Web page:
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Tricky back with new ‘Mechanics’

English producer/vocalist/musician Tricky (aka Adrian Thaws) has always lived his musical life on the…

Tricky brings his tour to Belly Up. (Courtesy photo)

Tricky brings his tour to Belly Up. (Courtesy photo)

English producer/vocalist/musician Tricky (aka Adrian Thaws) has always lived his musical life on the fringe.

Despite auspicious beginnings with Massive Attack (Tricky and the UK duo have been performing together lately) and his pioneering and critically acclaimed 1995 debut, “Maxinquaye,” the Bristol-bred innovator has never sought the spotlight. The producer and composer always found a way to be present on his songs, but he also remained content with other vocalists taking the lead.

His compositions have featured vocalists ranging from Björk, PJ Harvey and Cyndi Lauper to Yoko Ono, Red Hot Chili Peppers and Martina Topley-Bird, among countless others.

But with his new collaborative project and album, Skilled Mechanics, he’s putting himself front and center for the first time.

DiscoverSD recently spoke with the groundbreaking performer about his new album, his newfound role in the spotlight, and what his future holds.

DiscoverSD: How did Skilled Mechanics come about?

Tricky: Skilled Mechanics really came about for the live show. My manager and I started talking about things, and he said he thought that people liked it more when I was taking a lead role. I was always on stage, but there was also always a female singer as well. And really, that made me a little lazy.

DSD: Lazy?

Tricky: We always start out the set with a few songs to warm up, and then it can go anywhere from there. There’s no set list. I find that boring. But before now, there could be three of the girl songs in a row and then I’m not doing anything – I’m just chillin’, you know? And my manager kept saying there’s a tension and presence around you and you really need to do more. And I thought about that for a while and I thought, “Well, let’s try it.” So Skilled Mechanics was a project where I limited the amount of female vocals, and an album where I can sing most of the songs live. It’s more of a risk and it’s harder work, but I like it this way. I have no one else to rely on. I have to give 100 percent. And my shows have always had a tension. But now, without the female singer, it really is quite intense.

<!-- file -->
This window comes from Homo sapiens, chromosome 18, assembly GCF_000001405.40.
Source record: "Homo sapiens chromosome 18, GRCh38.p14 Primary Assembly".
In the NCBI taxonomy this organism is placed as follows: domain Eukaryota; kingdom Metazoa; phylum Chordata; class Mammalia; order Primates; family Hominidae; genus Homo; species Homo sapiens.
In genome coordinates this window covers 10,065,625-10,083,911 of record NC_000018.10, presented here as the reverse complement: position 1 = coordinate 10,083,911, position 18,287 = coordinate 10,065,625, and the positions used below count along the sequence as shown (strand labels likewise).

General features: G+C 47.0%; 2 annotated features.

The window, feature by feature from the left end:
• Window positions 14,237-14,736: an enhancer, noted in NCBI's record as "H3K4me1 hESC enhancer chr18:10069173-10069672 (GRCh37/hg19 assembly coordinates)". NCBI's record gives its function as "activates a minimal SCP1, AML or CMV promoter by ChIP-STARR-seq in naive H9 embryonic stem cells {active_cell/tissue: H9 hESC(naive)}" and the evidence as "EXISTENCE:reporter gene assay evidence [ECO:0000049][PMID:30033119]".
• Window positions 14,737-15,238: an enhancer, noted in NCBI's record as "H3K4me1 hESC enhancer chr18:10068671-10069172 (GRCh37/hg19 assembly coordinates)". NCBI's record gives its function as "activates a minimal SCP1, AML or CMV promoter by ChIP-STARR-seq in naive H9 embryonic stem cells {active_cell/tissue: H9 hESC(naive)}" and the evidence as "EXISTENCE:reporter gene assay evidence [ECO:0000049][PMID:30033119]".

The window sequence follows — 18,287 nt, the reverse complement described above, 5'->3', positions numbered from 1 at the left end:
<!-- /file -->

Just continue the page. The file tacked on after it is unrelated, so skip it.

DSD: It’s been an evolution. At 4th and B, on the first tour, the only visible light on stage was the cherry from your spliff. And the audience didn’t know what to think. But it definitely kept the focus on the music. Every show since, it seems like there’s been just a little more light on stage and you’ve been a little more involved than the last one. It’s taken years and years, but slowly and surely, there’s been more to see on stage and you’ve been more in front. So it makes sense that this tour is fully embracing that and the focus is where it should be.

Tricky: It’s funny, but you’ve really just summed it up. That’s the best explanation I’ve heard of my show. Like, I wish I could’ve told you that! (laughs) That’s absolutely perfect. Like, I can’t say it any better. I really hope that you write what you’re saying because it’s absolutely perfect. You’ve just explained my career in those few words. And what you’re going to see is a complete evolution. I am a different person on that stage now. I don’t know what to say. F—.

DSD: Why do you think it took so long?

Tricky: I don’t know why it took so long. But now, I am really out there and in your face. I’ve just come out as a performer. And I’m having more fun. I think you can see that – I think you can tell I’m having fun up on stage now.

It’s a three-piece: a little punk, a little soul, some rock, and some hip-hop even. Before, I’d just do my thing and the band would do theirs. Now, with just three of us, we’re always communicating.

DSD: Is that a Porno For Pyros cover on Skilled Mechanics?

Tricky: I owed them some love. They helped me baby-sit my daughter when I had her on tour in Australia. She was 3 years of age, in her prime. Perry (Farrell) and the band took us to SeaWorld. And they didn’t want to go to SeaWorld! They did it for me. That’s unbelievable. And we didn’t go in a limo. They got on the train with us. A train. We all took a train there. This is Perry Farrell on a train helping me with my daughter. It’s mind-blowing. And I’ve been waiting to show him some love and now was just the perfect time. That’s me saying, “Thank you so much for baby-sitting with me and my daughter.”

DSD: What’s next?

Tricky: I’m working another album. I made it in Moscow and it’s being mixed there right now. I was there for two months and did it with one guy from Kazakhstan, a girl from St. Petersburg, and a couple of guys from Moscow. It’s our take on hip-hop in both English and Russian. And it’s called Human Skills Of Slow Sega. We’re just sending tracks back and forth right now and making sure things are right.

Tricky

When: 9 p.m. Oct. 21

Where: Belly Up Tavern, 143 S. Cedros Ave., Solana Beach

Cost: $25

Online: bellyup.com

Scott McDonald is a writer, on-air personality and consultant with 15 years of experience in the San Diego music scene. He has interviewed hundreds of artists, from the legendary to the underground, for print and television. Follow McDonald and his melodic musings on Twitter @eight24_ or Instagram @scotteight24. Send your music musts to scotteight24@gmail.com.

Source: Discover SD

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